Lateral bruising after being beaten by the Greek authorities in the deportation from the Diavata camp on April 15-16. Original source: Border Violence Monitoring Network

Testimonies collected suggest people have been forced to sign a document in Greek, without the document being translated into a language they could understand. Most of these people were arrested in the camps under the pretext of renewing their identity cards, to be later taken to formal or informal detention centres for a period of up to two days, without sufficient water or food. One of the persons who was returned to Turkey explains that

“(t)he officers at the place were very violent and cruel. All detainees in the camp had to keep their heads down at all times. Otherwise they would be beaten with heavy batons”.

After that arrest, which in no case met minimum legal conditions, people were forced to cross the Evros river. It must be made absolutely clear that these are mostly people who have applied for asylum in Greece, and who therefore had the right to remain on Greek territory pending the resolution of their procedure.

“After almost 10 years during which these practices have been systematized on the Greek-Turkish border, this step forward in the impudence with which the Greek authorities perpetuate the returns does nothing but demonstrate the null political will to end this continuing violation of human rights. Instead of considering the accusations, advocating an internal investigation that could clarify what happened or promote preventive mechanisms, the tactic is, once again, to opt for obscurantism with the approval of the European institutions”, says Alba Díaz, coordinator of Border Violence Monitoring Network.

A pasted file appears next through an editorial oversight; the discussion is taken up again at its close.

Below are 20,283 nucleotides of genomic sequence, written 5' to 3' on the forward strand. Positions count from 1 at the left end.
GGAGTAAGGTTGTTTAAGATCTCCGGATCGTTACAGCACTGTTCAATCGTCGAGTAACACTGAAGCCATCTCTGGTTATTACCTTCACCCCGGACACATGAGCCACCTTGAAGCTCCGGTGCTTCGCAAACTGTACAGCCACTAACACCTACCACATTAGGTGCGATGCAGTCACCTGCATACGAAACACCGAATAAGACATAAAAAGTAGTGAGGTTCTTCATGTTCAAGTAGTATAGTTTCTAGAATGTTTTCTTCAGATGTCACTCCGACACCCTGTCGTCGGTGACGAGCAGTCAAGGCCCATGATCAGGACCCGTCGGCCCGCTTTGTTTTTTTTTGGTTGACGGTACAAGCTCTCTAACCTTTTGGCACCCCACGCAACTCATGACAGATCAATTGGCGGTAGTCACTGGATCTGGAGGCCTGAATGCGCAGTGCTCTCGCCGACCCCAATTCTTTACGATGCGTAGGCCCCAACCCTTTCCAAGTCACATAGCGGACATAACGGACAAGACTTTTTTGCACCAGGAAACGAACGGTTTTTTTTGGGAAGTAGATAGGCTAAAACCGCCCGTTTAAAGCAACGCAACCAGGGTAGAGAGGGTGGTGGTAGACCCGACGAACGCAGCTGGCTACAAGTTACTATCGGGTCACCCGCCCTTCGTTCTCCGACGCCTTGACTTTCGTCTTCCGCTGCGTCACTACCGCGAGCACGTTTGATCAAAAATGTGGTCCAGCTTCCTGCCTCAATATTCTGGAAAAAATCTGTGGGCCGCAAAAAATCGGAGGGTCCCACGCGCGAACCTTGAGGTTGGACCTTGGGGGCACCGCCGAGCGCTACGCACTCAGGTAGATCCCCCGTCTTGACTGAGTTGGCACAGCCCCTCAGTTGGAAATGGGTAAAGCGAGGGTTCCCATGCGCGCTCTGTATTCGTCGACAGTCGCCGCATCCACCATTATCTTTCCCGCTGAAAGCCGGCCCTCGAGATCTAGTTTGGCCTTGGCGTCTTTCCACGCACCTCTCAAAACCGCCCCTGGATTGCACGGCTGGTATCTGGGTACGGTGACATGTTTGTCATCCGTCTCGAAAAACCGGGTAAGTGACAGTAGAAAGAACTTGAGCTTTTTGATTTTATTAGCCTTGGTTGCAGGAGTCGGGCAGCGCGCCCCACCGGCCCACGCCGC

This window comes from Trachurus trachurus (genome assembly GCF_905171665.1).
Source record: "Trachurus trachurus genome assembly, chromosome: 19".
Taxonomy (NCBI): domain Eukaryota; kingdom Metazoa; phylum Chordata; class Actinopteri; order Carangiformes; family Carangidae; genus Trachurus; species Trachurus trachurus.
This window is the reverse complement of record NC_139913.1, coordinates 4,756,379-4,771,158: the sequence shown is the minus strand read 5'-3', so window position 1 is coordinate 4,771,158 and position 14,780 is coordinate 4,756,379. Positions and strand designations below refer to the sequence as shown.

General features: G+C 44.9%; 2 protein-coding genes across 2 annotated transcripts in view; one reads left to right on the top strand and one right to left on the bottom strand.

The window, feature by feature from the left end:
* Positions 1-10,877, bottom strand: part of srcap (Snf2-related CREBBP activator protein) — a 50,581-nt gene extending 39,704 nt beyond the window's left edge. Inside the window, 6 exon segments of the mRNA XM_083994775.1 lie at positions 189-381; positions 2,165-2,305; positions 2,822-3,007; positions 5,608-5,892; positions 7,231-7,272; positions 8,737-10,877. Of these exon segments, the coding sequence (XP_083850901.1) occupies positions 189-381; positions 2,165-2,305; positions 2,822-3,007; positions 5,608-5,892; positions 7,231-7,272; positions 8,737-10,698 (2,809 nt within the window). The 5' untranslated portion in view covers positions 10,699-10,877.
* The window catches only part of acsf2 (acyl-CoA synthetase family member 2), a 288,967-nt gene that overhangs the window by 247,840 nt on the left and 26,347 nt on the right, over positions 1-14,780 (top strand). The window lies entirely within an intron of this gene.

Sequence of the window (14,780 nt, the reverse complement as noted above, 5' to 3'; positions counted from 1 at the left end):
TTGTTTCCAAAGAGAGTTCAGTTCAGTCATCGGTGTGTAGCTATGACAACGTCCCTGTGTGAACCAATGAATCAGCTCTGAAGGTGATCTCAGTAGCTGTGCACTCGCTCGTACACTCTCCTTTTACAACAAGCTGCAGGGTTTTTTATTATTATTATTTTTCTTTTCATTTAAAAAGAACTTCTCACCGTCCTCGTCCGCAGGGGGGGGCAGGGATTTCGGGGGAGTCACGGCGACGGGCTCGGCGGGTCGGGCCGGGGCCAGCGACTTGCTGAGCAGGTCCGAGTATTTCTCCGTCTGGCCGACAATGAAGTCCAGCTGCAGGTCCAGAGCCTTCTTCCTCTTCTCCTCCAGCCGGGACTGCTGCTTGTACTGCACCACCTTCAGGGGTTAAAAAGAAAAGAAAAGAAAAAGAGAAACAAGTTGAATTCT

Police bus in the port of Igoumenitsa, from where they were taken to Turkey, confirmed by the interviewee in the Border Violence Monitoring Network investigation.

The aforementioned practices, both those related to returns from the Greek territorial sea, and pushbacks from the islands or the continent, are contrary to both international human rights law and EU law. Article 19 of the EU Charter of Fundamental Rights explicitly prohibits collective expulsions, and article 33 of the 1951 Geneva Convention enshrines the principle of non-refoulement, the cornerstone of international refugee protection. Last February, the judgment of the European Court of Human Rights endorsed the pushback of two sub-Saharan migrants in 2014 by the Spanish state. The resolution incorporated requirements for such practices that have even been ignored in the collective pushbacks being carried out by the Greek state.

The silence, if not the direct collaboration of the European authorities in the face of this type of practice, makes the EU an accomplice to a situation which, if not reversed, is on the way to establishing a state of violation of rights and permanent violence on Europe’s borders.

For shortened Spanish version see also Público